27% of PBOT budget to keep streets safe for our kids: Thank you, Sam
It's all in a headline, isn't it? That's something I've learned from my two decades as a journalism junkie. And then there's the old saying, "statistics lie." I worked on Wall Street and for a bank selling loans to other banks -- I know from long practice doing and analyzing other people doing so, you can get numbers to say whatever you want them to.
So the above is the headline I'd like to see on Oregonian writer Joseph Rose's piece on how Sam Adams and the Portland City Council decided to spend the "uncommitted budget" -- in other words, the part of budget that's discretionary. It's funded by gas taxes and parking revenue, and makes up about 25% of the overall transportation capital improvement projects funding. He went instead with "Portland Mayor Sam Adams boosts funding for bike projects, but now there's less for paving streets" as a headline and then, in the first few paragraphs, described Adams' statements about the funding (which, for bike projects, works out to 17% of discretionary funds, or 6% of overall CIP funds) at the Alice Awards as having "boasted about what he had done for bicycles." Rose's piece kept up the rabble-rousing bent: "Portland quietly boosted the amount of uncommitted transportation funding it spends on bike projects from just 1 percent to 17 percent – or $2.8 million – in the budget adopted last June. Meanwhile, it slashed the amount allocated to motor vehicle projects by 22 percent... Coming out of the recession, the budget is still bruised. Pothole complaints are up. Nearly 60 miles of the city's streets remain unpaved. By allocating 17 times more of that funding on building bikeways, Adams has left no doubt that he wants more commuters on bicycles."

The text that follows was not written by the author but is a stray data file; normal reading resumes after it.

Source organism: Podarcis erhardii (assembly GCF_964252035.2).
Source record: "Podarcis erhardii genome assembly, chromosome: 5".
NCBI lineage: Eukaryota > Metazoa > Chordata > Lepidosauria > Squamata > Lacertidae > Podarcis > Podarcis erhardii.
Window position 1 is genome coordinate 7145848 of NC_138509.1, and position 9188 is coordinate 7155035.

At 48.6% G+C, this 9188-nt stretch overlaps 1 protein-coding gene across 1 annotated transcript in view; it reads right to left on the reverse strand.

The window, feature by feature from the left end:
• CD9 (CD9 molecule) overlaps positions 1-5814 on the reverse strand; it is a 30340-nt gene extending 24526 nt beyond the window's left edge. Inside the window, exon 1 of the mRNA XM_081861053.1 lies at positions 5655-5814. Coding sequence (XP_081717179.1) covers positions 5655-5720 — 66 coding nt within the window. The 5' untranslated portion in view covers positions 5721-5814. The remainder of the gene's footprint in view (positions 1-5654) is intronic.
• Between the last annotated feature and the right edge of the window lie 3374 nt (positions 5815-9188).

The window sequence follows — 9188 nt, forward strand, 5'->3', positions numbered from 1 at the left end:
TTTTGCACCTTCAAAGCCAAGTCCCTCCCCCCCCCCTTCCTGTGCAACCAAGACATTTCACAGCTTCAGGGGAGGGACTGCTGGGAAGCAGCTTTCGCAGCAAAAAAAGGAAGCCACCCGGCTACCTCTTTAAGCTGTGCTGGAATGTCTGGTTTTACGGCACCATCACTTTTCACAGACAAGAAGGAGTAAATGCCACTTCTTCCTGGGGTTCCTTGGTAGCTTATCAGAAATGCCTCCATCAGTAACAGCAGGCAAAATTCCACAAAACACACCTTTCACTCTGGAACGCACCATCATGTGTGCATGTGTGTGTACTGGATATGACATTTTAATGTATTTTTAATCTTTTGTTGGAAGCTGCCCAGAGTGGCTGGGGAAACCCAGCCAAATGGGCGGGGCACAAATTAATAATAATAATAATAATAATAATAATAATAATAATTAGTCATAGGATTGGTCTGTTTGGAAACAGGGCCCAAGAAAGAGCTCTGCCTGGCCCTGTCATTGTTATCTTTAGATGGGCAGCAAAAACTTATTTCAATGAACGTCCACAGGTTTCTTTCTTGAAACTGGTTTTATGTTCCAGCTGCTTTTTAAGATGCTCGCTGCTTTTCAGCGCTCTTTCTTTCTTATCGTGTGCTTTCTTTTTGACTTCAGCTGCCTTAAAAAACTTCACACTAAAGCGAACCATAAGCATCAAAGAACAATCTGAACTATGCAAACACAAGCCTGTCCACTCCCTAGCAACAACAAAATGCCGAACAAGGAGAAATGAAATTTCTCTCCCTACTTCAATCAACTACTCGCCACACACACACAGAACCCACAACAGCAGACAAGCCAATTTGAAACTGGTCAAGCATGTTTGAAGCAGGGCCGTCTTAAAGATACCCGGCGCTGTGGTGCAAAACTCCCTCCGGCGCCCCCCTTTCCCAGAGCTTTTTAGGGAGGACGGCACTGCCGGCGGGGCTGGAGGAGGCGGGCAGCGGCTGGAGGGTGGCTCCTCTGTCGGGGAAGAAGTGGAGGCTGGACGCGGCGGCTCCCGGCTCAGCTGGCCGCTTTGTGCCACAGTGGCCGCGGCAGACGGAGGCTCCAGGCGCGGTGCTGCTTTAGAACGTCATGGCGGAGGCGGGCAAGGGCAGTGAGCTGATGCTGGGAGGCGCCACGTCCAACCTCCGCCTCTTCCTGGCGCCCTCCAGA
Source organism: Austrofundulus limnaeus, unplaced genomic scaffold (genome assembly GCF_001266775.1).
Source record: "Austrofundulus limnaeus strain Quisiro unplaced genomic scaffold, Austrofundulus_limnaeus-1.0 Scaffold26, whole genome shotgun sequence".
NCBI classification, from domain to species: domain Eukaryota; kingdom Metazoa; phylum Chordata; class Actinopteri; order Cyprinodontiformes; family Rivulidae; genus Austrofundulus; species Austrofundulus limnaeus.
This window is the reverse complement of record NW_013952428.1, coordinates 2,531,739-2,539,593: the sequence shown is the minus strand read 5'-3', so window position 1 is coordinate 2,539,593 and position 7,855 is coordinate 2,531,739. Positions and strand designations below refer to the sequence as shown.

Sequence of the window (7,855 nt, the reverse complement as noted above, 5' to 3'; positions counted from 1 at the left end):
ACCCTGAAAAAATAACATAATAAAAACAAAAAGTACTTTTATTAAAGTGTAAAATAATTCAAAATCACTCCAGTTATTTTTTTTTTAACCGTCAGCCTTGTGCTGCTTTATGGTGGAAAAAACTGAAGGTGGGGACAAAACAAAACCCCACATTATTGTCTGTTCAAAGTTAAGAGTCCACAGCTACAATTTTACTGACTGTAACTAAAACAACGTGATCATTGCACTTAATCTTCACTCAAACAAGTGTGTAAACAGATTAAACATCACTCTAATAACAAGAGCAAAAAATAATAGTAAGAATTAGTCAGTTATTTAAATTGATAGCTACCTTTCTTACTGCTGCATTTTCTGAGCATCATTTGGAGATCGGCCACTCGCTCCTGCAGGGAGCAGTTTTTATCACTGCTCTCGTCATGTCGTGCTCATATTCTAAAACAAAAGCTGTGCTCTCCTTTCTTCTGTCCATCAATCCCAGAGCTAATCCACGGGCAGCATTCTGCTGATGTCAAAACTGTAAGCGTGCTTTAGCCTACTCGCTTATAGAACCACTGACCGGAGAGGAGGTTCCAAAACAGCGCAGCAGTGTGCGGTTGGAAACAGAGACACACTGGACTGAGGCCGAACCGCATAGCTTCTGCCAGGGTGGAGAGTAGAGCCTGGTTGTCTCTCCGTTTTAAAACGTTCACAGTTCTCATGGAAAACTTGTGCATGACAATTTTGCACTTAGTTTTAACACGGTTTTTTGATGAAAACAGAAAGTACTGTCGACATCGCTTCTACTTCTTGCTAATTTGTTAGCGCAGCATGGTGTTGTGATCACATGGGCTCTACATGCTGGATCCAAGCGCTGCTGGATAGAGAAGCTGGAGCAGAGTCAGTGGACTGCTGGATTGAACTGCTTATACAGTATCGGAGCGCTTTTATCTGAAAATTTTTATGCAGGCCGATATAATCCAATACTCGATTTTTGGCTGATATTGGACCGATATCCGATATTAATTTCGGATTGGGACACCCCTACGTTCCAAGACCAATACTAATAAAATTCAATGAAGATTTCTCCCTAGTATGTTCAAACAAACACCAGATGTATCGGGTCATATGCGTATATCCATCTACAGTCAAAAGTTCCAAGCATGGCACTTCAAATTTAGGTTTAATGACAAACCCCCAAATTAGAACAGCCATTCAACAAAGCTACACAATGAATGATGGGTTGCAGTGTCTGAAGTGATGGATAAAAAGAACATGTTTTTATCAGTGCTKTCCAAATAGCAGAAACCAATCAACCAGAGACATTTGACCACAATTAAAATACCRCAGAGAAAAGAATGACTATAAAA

There are many, many things on which I'd love to see Portland spend its money. And while I understand that Portland's roads are pot-hole filled and it's not nearly easy enough to drive 40 MPH everywhere you want to go, well, when it comes down to it I value the safety of our kids and older citizens more than I do speed. Spending 6% of our budget on bicycle projects (which improve traffic safety, speeds, pollution, noise, and long-term environmental costs for everyone who uses our roads and even those who don't) and another 21% for pedestrian projects (which make our communities more livable and make our citizens healthier and happier -- attracting businesses and invigorating the retail climate and wooing middle- and upper-class new residents), even though these funds come from gas taxes and parking revenue, seems like a sensible and worthwhile investment in a safe and sustainable transportation mix.
It's short-sighted and greedy and silly to say, "these taxes are paid by x people and must only benefit x people when they are engaging in x activities." But that's what the tone of Rose's piece and most of the angry commenters on OregonLive, those angry callers and writers and pitchfork-wielders, say. The point of paying taxes and fees is to support a civic and safe society in which every citizen -- no matter his transport mode, whether he is an alcoholic or a teetotaller, a smoker or a clean-air breather, a vegan or an omnivore, an atheist or a street preacher -- is permitted to partake of the benefits of these funds.